Group B Streptococcus
Groundbreaking vaccine development to save newborn lives
Group B Streptococcus (GBS) is a leading cause of sepsis and meningitis in young infants worldwide—often affecting babies just a few hours old. Although people of all ages can contract the bacterial infection (caused by Streptococcus agalactiae), infants under three months of age are at highest risk for severe complications and death. Babies that survive GBS infections are often left with lifelong disabilities such as deafness, blindness, and developmental delays. GBS may also play a role in miscarriage and stillbirth.
Infants often inherit GBS as they enter the world. One in four women carry the GBS bacterium in their vagina or rectum, creating an opportunity for the disease to pass from an infected mother to her child during labor and birth. In some high-resource countries, women that test positive for carrying the GBS bacterium at 35 to 37 weeks of pregnancy receive intravenous antibiotics during labor, drastically reducing the chances of GBS passing to the newborn and causing early-onset disease. In low-resource countries, however, GBS screenings are all too often unavailable for women, which means that they are unlikely to be identified for preventive antibiotic treatment during labor. Moreover, babies born healthy can contract the disease in the weeks or months following birth without any clear cause—cases where maternal antibiotic prevention is of little help.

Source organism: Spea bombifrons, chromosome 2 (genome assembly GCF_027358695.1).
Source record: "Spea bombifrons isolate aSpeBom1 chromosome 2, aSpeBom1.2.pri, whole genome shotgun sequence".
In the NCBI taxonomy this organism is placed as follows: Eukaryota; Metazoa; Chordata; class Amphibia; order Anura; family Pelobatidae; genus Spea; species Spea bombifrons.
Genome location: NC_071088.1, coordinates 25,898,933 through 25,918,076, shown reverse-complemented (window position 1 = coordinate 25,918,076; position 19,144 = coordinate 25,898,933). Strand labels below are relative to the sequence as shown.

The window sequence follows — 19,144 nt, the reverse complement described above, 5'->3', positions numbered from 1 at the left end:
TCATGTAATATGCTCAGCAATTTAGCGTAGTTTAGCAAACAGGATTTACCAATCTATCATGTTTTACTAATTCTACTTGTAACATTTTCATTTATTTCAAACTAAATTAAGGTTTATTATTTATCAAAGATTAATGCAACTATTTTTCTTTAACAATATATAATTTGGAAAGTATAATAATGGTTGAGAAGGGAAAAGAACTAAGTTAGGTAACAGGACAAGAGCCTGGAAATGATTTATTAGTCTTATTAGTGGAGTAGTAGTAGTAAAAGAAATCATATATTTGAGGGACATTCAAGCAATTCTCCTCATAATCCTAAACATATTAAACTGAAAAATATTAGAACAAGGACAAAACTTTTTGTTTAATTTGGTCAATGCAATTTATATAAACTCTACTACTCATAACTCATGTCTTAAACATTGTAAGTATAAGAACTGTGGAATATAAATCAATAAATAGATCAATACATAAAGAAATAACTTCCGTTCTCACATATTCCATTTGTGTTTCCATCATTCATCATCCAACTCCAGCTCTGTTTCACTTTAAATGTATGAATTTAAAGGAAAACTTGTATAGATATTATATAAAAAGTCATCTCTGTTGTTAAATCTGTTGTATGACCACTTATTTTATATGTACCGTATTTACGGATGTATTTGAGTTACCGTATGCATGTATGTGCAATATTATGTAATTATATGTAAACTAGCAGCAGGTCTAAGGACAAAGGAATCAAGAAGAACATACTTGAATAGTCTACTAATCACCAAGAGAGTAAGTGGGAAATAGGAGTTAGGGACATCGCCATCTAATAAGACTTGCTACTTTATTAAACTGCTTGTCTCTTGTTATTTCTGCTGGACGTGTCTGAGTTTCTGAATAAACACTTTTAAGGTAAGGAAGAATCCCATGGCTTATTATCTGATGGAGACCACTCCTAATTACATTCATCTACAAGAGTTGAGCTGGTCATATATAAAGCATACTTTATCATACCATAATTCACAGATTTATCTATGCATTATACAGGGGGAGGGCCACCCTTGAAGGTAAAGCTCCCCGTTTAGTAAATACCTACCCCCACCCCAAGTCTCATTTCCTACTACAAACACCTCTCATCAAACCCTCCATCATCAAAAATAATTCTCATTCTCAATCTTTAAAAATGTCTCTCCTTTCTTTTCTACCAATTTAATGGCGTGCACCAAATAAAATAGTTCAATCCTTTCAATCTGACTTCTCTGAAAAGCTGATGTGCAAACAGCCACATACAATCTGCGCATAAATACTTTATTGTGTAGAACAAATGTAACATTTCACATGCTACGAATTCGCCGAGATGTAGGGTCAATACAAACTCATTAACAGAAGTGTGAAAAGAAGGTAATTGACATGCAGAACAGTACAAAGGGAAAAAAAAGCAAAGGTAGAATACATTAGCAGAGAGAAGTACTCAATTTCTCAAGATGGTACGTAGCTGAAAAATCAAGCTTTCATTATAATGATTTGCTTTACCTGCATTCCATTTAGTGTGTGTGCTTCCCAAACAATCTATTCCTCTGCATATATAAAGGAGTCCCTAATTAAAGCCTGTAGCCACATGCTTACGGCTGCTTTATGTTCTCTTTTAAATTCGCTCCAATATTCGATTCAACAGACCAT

A vaccine against GBS delivered to pregnant women could eliminate the chance of newborn infection and provide babies with critical protection through infancy. No licensed vaccines currently exist to shield against GBS, creating a distinct vulnerability in parts of the world where early testing and preventive antibiotic treatment are not readily feasible. To bridge this gap, we are working to accelerate the development of a safe, effective, and affordable vaccine against GBS.
A maternal immunization strategy
PATH, in partnership with The Biovac Institute and Inventprise, is in early-stage development of a polyvalent, conjugate vaccine protecting against the most common kinds (or serotypes) of GBS. By vaccinating a woman during pregnancy, it is possible to boost her immunity against the bacterium and transfer protective antibodies through the placenta to her developing baby. The goal for the vaccine is to ultimately help reduce neonatal sepsis and meningitis in Africa and other low-income regions.